With Wolves, it’s Time to Separate Fact from Fiction

By Beacon Staff

Never let facts get in the way of some good hysteria.

That seems to be the mantra of the fringe anti-wolf crowd as it once again seizes on the iconic animal’s imagined evils in yet another attempt to revisit the futile notion of a second extermination.

Pick up a newspaper in any part of Montana, Idaho or Wyoming these days and there’s a fair chance you’ll read a screed about the latest reasons why the big, bad wolf should be banished:

• They’re eating all the elk.

• They’ve got tapeworms.

• They’re Canadian.

It’s obvious that this is an orchestrated backlash. It’s just as obvious that these are recycled arguments grasping at the same old straws.

Let’s start the myth-busting from the top:

They’re eating all the elk: Yes, it’s true, wolves eat elk. It’s just as true that elk are doing just fine in Greater Yellowstone and beyond.

Hunter success rates are high. For instance, in Wyoming’s prized Jackson herd, in the heart of prime wolf and grizzly country, an average of 36 percent of hunters have harvested an elk over the past 10 years. Compare that to a 20 percent success rate in neighboring Colorado, where there are essentially no wolves and the elk population is triple the size.

Populations are still above wildlife-agency objectives in some places, leveling off in others, and lower elsewhere. Where elk numbers are lower, wolf predation is just one of many factors. In most cases, suppression of wildfire and corresponding reduction of elk habitat is a prime culprit.

Hunter complaints about not seeing as many elk are more about wolves changing ungulate behavior than population declines. Elk simply aren’t lingering where they once did.

Moreover, keeping elk wary has had an extraordinary impact on habitat, especially in Yellowstone National Park. Willows, cottonwoods and aspen are regenerating after seven decades of elk over-browsing, re-opening areas to other wildlife.

This “trophic cascade” phenomenon moved one northwest Colorado rancher to shift his thinking on wolves after they moved into his lands. At first wary of the wolf’s impacts on cattle and elk herds, he now welcomes their presence after seeing how they apparently helped restore his dying aspen stands.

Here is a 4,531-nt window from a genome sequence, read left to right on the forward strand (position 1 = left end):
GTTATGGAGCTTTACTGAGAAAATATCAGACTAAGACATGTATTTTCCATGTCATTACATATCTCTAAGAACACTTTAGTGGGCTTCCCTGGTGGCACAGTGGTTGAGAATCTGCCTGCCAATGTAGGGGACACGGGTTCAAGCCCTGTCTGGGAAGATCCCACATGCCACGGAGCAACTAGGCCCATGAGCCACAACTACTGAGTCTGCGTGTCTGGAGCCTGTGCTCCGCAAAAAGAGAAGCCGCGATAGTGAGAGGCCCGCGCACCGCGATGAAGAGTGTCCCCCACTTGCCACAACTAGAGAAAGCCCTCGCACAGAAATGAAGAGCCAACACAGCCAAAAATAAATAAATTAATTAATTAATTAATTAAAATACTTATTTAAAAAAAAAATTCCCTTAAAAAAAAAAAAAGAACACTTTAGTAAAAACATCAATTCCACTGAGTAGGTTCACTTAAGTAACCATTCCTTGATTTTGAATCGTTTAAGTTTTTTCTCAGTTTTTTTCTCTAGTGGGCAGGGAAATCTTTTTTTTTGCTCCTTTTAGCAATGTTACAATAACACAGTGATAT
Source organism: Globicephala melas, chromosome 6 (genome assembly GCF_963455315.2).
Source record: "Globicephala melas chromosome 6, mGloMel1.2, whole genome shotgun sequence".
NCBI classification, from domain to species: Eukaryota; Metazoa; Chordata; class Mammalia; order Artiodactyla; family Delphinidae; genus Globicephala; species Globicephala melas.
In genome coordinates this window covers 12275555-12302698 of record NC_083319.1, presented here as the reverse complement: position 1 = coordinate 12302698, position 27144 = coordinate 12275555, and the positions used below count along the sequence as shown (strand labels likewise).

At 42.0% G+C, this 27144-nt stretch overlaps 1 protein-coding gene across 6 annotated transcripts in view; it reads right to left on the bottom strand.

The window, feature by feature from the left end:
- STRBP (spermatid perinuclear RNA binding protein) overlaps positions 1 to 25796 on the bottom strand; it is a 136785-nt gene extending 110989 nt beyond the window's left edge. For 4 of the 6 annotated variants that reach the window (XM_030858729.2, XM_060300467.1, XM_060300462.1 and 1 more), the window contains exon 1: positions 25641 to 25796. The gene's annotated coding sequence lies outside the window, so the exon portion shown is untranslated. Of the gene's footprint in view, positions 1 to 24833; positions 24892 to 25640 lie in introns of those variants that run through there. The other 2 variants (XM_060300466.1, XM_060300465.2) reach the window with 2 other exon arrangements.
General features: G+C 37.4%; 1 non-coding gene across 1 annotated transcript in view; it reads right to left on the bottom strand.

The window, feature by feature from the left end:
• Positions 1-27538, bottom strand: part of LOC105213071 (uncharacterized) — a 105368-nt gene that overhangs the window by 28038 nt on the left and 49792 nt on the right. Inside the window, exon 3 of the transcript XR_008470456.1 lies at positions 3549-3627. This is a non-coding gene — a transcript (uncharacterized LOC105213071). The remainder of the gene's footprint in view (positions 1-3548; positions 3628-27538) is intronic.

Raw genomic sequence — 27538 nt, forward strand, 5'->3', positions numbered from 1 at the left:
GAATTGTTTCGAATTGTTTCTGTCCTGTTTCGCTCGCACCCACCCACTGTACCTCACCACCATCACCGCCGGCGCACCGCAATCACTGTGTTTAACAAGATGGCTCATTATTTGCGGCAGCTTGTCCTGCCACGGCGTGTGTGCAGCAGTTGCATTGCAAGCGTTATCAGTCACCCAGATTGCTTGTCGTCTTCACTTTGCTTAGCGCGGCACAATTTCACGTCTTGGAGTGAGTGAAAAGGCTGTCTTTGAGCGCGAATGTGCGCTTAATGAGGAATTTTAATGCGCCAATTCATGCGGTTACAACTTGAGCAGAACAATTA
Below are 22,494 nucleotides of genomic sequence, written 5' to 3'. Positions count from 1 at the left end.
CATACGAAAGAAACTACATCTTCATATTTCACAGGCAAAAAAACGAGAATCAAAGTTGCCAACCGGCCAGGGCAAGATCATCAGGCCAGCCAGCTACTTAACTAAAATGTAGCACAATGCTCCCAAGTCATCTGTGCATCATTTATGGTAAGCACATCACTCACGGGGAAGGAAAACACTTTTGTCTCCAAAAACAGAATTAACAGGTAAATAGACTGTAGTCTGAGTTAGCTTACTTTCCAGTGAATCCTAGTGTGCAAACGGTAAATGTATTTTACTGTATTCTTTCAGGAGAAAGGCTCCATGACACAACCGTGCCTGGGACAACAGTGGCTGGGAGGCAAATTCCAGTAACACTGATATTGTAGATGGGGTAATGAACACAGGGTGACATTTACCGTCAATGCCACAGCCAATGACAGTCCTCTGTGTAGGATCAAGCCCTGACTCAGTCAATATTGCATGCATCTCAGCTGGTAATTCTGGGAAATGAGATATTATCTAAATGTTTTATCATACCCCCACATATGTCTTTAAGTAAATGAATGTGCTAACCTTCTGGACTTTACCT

They’ve got tapeworms. Yes, but Echinococcus – like many common parasites – is also shared by coyotes, foxes, deer, moose, elk and our best friend Fido.

The Montana Department of Health says that while transmission of the tapeworm to humans is “theoretically possible, it is highly unlikely.” Renowned wolf scientist Dr. David Mech dismisses the Echinococcus argument as “a tempest in a teapot” and notes that the humans at greatest risk — wolf biologists — have never contracted the parasite despite “having handled thousands of wolves, coyotes and scats.”

They’re Canadian. It’s déjà vu all over again on this one — Greater Yellowstone wolves are an exotic species because they were imported from Alberta and British Columbia, where they’re reputedly bigger, badder and more voracious.

Truth is, wolves trapped in Canada were selected because of similarities in habitat and prey. They are the same species that has traditionally crossed the Montana border. Science and common sense tell us this is one species: Canis lupus.

Bigger? An Idaho Department of Fish & Game wolf expert says the average weight of the 188 wolves shot by hunters in Idaho averaged less than 100 pounds.

There’s no denying wolves have had an impact on game and livestock. People whose livings are tied to ranching or outfitting are understandably anxious.

But hysteria and hyperbole in pursuit of an unattainable goal isn’t an answer. Just as it’s unreasonable to insist that not a single hair on the hide of a wolf ever be harmed, it’s just as unreasonable to expect that wolves will again be exterminated or banished to parks.

Wolves are here to stay, and the sooner those of us between the fringe elements talk constructively about maintaining viable populations, the sooner we’ll move past the polarization – and realize that most of us have the same values about protecting open spaces, wildlife and our unique quality of life.

Jeff Welsch is communications director for the Greater Yellowstone Coalition in Bozeman